Art Toombs Ministries 

Online Bible Commentary

Judging Christian Service

1 Corinthians 4:1 This, then, is how you ought to regard us: as servants of Christ and as those entrusted with the mysteries God has revealed. 2 Now it is required that those who have been given a trust must prove faithful. 3 I care very little if I am judged by you or by any human court; indeed, I do not even judge myself. 4 My conscience is clear, but that does not make me innocent. It is the Lord who judges me. 5 Therefore judge nothing before the appointed time; wait until the Lord comes. He will bring to light what is hidden in darkness and will expose the motives of the heart. At that time each will receive their praise from God. (NKJV)


The writer of 1 Corinthians is the apostle Paul. He wrote this letter to the church at Corinth, Greece during his third missionary journey. The church was established by Paul during his second missionary journey when he ministered in Corinth for a year and a half during A. D. 51-52. Paul wrote this letter during his two year and three-month ministry in Ephesus, Asia (present day Turkey) in A. D. 54-56. 

Paul had started the church in Corinth and had stayed on for one and a half years before turning it over to Apollos to run. It has come to Paul’s attention that there is dissension in the church because some of the new converts are following Paul while others are following Apollos. 

In this passage Paul has a warning for those Corinthian believers who were trying to elevate the teachings of Paul’s over those of Apollos, or vice versa. He writes “This, then, is how you ought to regard us” (v. 1a). The “you” is to whom the letter is being written, which are the Corinthian believers. The “we” are the teachers of the Corinthian believers, primarily Paul and Apollos. This is a clear reference to how the Corinthian believers should regard their teachers. 

Paul refers to Apollos and himself as both being “servants of Christ” (v. 1b). Paul and Apollos are servants to Christ because they have been called by Him to the ministry of teaching. Those who serve Christ in ministry should always have their calling confirmed. For example, my calling has been consistently confirmed by my discipling pastor, all those who taught me in seminary, those who Ordained me to the Gospel Ministry, and all the doors that the Lord has opened in my twenty-two year ministry from the time I received the calling from Christ Himself on November 22, 1996.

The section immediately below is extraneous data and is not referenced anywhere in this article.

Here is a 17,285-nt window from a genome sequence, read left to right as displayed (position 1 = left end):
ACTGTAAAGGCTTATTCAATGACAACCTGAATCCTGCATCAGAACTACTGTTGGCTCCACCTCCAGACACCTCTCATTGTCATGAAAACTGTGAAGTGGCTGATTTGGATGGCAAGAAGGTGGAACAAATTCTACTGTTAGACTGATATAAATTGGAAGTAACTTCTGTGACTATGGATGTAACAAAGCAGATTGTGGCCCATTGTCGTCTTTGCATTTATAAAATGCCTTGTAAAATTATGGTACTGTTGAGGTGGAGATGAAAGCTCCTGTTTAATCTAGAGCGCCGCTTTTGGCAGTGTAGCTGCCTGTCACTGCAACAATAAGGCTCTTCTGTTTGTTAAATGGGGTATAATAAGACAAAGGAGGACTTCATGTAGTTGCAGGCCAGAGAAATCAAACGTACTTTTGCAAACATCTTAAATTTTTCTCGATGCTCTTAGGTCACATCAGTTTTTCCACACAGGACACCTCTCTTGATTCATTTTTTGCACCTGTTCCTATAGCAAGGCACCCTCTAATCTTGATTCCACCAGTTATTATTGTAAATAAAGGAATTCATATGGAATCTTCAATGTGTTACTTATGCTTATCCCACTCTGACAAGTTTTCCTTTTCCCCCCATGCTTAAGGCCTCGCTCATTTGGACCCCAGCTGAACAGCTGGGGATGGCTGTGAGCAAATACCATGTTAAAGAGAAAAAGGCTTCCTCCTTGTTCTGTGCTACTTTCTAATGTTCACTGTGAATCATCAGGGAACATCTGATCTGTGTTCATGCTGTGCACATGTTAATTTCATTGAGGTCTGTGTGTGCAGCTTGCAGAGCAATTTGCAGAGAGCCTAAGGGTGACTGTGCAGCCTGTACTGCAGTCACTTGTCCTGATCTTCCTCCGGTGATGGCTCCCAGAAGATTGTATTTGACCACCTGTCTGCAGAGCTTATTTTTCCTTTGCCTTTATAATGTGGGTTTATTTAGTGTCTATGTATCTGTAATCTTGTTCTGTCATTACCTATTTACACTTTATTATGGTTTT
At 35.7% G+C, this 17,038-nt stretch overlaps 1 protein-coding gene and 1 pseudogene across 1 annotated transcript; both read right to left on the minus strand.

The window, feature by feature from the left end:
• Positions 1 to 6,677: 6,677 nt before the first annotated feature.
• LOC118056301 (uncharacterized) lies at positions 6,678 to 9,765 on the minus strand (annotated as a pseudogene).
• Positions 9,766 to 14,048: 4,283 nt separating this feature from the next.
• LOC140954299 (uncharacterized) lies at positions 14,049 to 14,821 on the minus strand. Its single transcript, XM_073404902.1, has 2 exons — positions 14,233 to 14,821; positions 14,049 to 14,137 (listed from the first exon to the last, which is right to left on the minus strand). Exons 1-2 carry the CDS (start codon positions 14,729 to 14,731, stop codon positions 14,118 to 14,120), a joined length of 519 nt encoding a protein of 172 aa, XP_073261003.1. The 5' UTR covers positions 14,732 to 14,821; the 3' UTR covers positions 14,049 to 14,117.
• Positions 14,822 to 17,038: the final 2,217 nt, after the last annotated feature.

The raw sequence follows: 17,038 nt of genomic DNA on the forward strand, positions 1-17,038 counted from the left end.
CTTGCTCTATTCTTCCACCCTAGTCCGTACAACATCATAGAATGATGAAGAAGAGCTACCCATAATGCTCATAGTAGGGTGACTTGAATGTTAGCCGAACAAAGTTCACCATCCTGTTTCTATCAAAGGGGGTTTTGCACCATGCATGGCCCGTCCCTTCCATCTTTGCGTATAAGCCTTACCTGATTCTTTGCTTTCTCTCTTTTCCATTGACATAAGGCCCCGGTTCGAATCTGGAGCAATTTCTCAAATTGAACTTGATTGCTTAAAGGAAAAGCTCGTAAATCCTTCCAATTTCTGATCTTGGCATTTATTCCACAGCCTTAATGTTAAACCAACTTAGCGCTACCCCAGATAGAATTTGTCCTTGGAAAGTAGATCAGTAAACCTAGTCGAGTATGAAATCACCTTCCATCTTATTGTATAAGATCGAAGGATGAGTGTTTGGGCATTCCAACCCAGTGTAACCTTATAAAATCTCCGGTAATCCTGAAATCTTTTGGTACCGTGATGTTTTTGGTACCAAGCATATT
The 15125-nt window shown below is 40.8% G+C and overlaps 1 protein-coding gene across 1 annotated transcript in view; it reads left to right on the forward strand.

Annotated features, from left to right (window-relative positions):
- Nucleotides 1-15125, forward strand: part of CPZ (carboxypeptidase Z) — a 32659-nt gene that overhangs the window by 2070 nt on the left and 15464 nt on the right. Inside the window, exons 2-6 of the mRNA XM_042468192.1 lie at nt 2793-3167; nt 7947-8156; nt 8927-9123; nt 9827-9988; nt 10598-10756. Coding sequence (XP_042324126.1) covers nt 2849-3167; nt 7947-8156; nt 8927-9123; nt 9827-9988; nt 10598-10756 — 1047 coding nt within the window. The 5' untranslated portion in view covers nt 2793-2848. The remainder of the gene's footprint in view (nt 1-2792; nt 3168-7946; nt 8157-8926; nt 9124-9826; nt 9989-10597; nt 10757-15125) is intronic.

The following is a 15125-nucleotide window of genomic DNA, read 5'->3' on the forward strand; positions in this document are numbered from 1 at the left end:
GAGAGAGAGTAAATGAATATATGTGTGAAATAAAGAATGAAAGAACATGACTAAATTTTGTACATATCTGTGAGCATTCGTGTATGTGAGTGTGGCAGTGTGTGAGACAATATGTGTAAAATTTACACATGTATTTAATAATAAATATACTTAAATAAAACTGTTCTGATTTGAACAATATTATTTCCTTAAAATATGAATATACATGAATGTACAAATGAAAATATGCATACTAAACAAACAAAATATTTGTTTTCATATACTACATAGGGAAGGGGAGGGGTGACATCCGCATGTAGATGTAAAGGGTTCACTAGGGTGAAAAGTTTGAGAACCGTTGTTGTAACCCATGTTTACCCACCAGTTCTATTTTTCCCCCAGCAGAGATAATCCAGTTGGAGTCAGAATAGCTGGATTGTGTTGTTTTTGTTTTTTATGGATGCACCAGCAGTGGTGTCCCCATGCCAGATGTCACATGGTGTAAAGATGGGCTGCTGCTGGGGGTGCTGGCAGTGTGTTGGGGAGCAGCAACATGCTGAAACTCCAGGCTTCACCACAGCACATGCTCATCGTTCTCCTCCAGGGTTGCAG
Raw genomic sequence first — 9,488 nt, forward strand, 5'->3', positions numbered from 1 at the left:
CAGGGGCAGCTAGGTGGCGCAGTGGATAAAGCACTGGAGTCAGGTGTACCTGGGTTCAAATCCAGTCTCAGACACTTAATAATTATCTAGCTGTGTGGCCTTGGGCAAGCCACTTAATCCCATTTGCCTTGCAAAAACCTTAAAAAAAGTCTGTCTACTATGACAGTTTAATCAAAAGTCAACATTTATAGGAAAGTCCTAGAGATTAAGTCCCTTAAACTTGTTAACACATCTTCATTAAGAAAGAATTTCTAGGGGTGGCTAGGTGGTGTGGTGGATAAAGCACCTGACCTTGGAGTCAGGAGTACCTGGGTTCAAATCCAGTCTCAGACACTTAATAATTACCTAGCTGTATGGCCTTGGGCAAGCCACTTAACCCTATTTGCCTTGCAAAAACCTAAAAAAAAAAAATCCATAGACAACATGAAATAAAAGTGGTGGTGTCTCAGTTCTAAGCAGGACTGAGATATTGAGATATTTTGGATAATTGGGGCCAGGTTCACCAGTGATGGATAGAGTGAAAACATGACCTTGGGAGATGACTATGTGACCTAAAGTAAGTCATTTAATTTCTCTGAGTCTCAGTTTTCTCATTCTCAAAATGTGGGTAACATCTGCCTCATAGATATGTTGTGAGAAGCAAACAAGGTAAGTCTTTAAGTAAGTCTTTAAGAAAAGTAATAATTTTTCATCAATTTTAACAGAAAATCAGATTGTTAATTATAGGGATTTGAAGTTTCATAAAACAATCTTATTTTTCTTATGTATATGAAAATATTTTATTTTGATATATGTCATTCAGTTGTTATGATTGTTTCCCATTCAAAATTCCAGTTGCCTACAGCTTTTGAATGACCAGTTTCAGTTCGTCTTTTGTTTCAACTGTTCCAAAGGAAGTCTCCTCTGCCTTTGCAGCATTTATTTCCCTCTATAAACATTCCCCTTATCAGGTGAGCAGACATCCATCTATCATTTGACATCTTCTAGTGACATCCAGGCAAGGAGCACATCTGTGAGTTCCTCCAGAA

Those who answer Christ’s calling to the teaching ministry are “entrusted with the mysteries God has revealed” (v. 1c). The “mysteries” refers to the Gospel, the writings of the New Testament writers. Those who are called to be good stewards of God’s Word are “entrusted” with the Word. 

Teachers of the ministry are trusted by God to be “faithful” to His teachings (v. 2). This does not mean that their verbal or written commentaries on Scripture must all be identical. The Holy Spirit brings to mind different things to different teachers at different times. However, all teachers should be faithful to the Gospel teachings. 

Paul states that he cares “very little” about the opinions of others, or himself, regarding his teachings (v. 3a). These opinions carry little weight with him because none of these opinions count in the long run. Neither those being taught, nor a court of law, nor the teacher himself is qualified to judge the faithfulness of those who have been called by God to teach (v.3b). 

Paul has a clear “conscience” concerning the faithfulness of his teachings (v. 4a). He believes in his heart that his teaching is being faithful to the Gospel. However, since he is not qualified to judge his own ministry, he is still not sure that he is “innocent” in being faithful to the Gospel (v. 4b). God is the only One who is qualified to judge the faithfulness of His teachers (v. 4c). 

In conclusion, Paul warns us not to judge the ministry of others (v. 5a). We should withhold our opinions “until the Lord comes” (v. 5b). God will “expose the motives” of His teachers (v. 5c). We are not qualified to know the hearts of those who teach the Gospel. In His own time, God will judge them and then will reward those who have been faithful to Him (v. 5d). God is the only One who truly knows our hearts. 

I believe that most ministers of the Gospel share Paul’s ambivalent feelings regarding his faithfulness to the Gospel.  I know that I do. We feel that we are faithful and that our motives are pure, but God’s opinion is the only one that counts. Obviously, though, Paul’s faithfulness has been made known by the Lord by the Divine authority bestowed upon his writings. 

We also have opinions regarding the faithfulness of other ministers. We are to keep these opinions to ourselves. When it comes to Christian service God’s opinion is the only One that counts. He is the only One who calls us, so He is the only One who is qualified to judge us.